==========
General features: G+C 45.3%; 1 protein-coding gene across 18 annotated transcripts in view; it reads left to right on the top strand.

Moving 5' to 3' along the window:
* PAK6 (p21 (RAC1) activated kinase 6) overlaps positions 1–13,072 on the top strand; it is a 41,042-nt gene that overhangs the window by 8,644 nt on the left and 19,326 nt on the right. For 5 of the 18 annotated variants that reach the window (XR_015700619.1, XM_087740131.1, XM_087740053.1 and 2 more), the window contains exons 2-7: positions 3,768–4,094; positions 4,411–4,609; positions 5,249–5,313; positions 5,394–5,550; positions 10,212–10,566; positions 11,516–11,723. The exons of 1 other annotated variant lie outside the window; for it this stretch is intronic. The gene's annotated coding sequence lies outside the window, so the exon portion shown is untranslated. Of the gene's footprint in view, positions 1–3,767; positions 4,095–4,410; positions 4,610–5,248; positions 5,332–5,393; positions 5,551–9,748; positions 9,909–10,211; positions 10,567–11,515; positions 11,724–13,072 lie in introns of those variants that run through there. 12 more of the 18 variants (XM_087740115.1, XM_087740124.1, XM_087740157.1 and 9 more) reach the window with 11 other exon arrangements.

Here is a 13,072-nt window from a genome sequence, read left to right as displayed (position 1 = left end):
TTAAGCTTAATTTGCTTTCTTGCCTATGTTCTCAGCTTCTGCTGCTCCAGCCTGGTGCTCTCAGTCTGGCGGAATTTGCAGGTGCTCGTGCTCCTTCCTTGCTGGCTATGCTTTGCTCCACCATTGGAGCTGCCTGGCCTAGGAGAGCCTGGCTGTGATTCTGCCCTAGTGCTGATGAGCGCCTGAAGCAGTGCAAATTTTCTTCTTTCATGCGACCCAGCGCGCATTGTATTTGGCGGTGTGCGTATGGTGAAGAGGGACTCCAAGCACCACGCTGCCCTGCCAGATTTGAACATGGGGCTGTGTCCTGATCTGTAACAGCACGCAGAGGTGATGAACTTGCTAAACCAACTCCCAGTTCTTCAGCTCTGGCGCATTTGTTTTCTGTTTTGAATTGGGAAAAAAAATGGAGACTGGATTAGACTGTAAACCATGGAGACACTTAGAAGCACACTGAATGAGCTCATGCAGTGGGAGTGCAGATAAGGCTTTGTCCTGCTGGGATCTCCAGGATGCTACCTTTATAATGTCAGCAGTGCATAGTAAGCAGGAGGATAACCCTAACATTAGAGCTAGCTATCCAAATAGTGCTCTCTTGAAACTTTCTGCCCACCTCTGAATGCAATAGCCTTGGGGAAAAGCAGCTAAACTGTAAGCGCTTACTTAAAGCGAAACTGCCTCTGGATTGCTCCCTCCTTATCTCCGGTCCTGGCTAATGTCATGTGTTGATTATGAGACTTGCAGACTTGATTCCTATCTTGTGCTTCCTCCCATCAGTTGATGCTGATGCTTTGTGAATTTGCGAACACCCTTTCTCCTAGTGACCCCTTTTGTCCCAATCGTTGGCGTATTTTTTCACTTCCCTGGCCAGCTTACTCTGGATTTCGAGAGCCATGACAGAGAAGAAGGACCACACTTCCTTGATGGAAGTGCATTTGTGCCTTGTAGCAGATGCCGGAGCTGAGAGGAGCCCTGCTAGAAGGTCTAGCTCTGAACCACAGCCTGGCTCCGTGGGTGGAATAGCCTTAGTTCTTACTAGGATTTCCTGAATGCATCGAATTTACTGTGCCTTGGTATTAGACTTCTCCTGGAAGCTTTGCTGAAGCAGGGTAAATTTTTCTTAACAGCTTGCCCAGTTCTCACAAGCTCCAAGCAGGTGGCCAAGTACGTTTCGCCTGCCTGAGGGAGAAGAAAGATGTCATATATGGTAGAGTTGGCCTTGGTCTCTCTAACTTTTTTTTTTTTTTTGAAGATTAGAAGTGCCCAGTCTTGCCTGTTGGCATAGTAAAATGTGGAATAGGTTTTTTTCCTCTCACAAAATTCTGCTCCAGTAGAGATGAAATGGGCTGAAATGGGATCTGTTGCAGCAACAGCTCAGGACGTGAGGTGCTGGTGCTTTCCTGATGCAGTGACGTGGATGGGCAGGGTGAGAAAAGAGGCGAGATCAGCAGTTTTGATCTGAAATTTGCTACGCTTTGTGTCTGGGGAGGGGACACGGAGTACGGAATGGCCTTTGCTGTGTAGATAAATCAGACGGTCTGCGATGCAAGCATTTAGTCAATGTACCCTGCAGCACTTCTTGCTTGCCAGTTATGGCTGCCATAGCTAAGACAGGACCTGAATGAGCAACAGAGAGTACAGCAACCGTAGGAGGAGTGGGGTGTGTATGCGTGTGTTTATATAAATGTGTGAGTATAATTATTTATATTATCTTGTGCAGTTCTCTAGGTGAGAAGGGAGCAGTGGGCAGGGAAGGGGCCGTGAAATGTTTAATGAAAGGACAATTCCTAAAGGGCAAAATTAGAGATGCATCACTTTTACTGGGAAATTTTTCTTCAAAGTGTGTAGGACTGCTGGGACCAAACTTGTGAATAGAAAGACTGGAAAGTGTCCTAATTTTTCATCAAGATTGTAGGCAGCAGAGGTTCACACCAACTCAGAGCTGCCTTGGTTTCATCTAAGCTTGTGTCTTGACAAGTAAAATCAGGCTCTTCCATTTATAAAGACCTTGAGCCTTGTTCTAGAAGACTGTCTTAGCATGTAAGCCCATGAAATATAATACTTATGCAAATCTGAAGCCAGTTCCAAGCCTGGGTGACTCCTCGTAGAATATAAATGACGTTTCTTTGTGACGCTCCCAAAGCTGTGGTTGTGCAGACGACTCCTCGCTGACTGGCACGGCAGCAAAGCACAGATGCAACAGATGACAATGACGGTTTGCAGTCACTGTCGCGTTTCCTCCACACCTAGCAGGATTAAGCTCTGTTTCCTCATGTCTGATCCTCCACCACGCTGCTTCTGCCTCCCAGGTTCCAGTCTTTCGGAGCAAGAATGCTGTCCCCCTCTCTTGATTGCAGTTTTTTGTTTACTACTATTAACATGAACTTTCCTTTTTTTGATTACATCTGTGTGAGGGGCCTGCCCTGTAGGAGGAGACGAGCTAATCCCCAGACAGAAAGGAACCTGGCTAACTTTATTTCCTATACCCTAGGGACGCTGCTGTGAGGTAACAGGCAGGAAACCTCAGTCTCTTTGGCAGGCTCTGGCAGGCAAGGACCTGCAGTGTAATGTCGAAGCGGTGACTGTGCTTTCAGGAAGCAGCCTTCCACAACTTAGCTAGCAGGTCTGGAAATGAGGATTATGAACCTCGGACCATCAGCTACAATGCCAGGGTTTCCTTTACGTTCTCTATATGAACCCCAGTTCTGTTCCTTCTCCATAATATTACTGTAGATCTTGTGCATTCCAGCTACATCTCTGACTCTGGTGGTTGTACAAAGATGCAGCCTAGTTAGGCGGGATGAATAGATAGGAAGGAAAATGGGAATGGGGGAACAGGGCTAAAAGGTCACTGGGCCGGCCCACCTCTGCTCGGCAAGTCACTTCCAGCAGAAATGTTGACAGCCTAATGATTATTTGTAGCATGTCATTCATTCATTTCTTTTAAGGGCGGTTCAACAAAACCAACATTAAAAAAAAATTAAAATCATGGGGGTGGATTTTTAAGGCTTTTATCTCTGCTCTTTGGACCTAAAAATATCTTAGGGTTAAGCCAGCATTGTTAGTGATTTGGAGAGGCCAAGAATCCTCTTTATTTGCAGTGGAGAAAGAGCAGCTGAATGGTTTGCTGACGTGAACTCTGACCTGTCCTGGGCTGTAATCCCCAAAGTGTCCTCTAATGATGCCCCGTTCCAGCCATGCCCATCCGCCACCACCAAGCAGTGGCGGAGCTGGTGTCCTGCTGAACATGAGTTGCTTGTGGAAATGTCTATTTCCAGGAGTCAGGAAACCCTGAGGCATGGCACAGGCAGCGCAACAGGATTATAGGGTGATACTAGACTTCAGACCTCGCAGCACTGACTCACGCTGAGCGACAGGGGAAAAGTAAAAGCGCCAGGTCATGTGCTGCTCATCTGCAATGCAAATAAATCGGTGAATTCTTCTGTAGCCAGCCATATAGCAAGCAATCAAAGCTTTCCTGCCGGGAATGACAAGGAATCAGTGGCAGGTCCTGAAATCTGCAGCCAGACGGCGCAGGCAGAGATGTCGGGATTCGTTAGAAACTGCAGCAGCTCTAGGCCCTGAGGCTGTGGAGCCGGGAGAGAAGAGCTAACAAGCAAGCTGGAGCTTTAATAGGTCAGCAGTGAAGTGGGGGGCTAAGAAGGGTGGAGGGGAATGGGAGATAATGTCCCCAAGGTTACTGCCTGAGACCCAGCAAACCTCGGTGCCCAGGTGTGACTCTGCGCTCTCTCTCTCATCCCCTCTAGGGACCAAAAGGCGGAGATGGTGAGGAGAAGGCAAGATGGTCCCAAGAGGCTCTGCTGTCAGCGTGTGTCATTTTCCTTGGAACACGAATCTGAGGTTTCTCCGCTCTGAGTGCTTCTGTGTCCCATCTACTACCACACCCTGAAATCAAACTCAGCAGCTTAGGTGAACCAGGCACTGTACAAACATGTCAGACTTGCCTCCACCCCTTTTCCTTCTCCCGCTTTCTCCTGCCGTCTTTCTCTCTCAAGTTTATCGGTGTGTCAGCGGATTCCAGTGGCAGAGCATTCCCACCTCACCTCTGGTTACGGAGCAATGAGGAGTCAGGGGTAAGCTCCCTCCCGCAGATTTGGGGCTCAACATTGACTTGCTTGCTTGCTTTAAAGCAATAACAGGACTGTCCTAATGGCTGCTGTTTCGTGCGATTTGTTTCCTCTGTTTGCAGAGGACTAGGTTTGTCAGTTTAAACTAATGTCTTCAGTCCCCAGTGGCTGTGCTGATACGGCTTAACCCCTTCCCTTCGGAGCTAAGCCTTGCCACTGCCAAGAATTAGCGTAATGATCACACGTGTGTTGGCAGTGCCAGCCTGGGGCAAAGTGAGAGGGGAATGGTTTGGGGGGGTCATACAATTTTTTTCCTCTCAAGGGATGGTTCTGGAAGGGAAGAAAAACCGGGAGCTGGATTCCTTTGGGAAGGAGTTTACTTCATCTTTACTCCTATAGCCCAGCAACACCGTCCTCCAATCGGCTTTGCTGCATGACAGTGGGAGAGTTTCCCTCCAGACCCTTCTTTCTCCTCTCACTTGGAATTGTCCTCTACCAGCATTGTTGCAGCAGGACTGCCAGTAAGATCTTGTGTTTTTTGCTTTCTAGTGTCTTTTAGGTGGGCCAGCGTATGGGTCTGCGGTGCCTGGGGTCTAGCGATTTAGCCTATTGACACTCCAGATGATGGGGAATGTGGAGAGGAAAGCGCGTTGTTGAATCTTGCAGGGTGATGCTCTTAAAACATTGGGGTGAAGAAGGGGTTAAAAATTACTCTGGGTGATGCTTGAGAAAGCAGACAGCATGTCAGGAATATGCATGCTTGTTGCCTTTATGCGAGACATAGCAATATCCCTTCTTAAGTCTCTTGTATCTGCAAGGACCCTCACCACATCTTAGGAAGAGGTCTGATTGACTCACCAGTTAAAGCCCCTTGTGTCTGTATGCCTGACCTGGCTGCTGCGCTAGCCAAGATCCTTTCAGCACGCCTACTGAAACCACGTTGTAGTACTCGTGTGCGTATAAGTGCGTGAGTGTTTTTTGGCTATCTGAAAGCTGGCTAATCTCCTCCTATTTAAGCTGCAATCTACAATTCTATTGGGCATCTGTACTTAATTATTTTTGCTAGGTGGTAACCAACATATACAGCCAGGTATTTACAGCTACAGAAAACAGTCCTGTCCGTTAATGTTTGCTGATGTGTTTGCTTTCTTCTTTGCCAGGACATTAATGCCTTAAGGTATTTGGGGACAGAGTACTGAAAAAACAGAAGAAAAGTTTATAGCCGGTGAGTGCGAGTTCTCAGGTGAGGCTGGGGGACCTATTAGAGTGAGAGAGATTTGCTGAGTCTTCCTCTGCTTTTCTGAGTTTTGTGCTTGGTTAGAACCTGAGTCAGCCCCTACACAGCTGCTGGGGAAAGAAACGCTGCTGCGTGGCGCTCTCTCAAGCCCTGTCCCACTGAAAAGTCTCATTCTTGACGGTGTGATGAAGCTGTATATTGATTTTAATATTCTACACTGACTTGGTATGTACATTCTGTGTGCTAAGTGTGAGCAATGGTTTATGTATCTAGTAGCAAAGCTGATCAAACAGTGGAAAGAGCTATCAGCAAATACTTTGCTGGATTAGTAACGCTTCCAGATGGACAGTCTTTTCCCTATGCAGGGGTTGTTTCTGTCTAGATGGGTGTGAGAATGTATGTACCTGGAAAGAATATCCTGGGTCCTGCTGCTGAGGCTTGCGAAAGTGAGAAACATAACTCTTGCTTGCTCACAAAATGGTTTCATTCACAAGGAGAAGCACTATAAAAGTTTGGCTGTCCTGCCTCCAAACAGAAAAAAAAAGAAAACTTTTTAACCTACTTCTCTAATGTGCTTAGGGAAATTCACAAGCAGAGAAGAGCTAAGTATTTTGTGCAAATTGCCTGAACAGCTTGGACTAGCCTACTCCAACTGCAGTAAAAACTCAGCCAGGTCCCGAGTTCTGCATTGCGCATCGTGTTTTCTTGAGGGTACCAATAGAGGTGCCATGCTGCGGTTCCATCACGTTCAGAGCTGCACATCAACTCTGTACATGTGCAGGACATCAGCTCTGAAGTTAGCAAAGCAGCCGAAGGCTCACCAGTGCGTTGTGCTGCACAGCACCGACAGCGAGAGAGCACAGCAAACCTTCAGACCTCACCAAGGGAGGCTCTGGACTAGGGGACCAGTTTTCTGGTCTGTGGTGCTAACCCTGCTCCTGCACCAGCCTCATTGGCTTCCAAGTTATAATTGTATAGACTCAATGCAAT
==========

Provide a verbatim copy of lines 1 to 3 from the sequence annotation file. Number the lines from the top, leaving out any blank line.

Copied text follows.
General features: G+C 45.3%; 1 protein-coding gene across 18 annotated transcripts in view; it reads left to right on the top strand.

Moving 5' to 3' along the window:
* PAK6 (p21 (RAC1) activated kinase 6) overlaps positions 1–13,072 on the top strand; it is a 41,042-nt gene that overhangs the window by 8,644 nt on the left and 19,326 nt on the right. For 5 of the 18 annotated variants that reach the window (XR_015700619.1, XM_087740131.1, XM_087740053.1 and 2 more), the window contains exons 2-7: positions 3,768–4,094; positions 4,411–4,609; positions 5,249–5,313; positions 5,394–5,550; positions 10,212–10,566; positions 11,516–11,723. The exons of 1 other annotated variant lie outside the window; for it this stretch is intronic. The gene's annotated coding sequence lies outside the window, so the exon portion shown is untranslated. Of the gene's footprint in view, positions 1–3,767; positions 4,095–4,410; positions 4,610–5,248; positions 5,332–5,393; positions 5,551–9,748; positions 9,909–10,211; positions 10,567–11,515; positions 11,724–13,072 lie in introns of those variants that run through there. 12 more of the 18 variants (XM_087740115.1, XM_087740124.1, XM_087740157.1 and 9 more) reach the window with 11 other exon arrangements.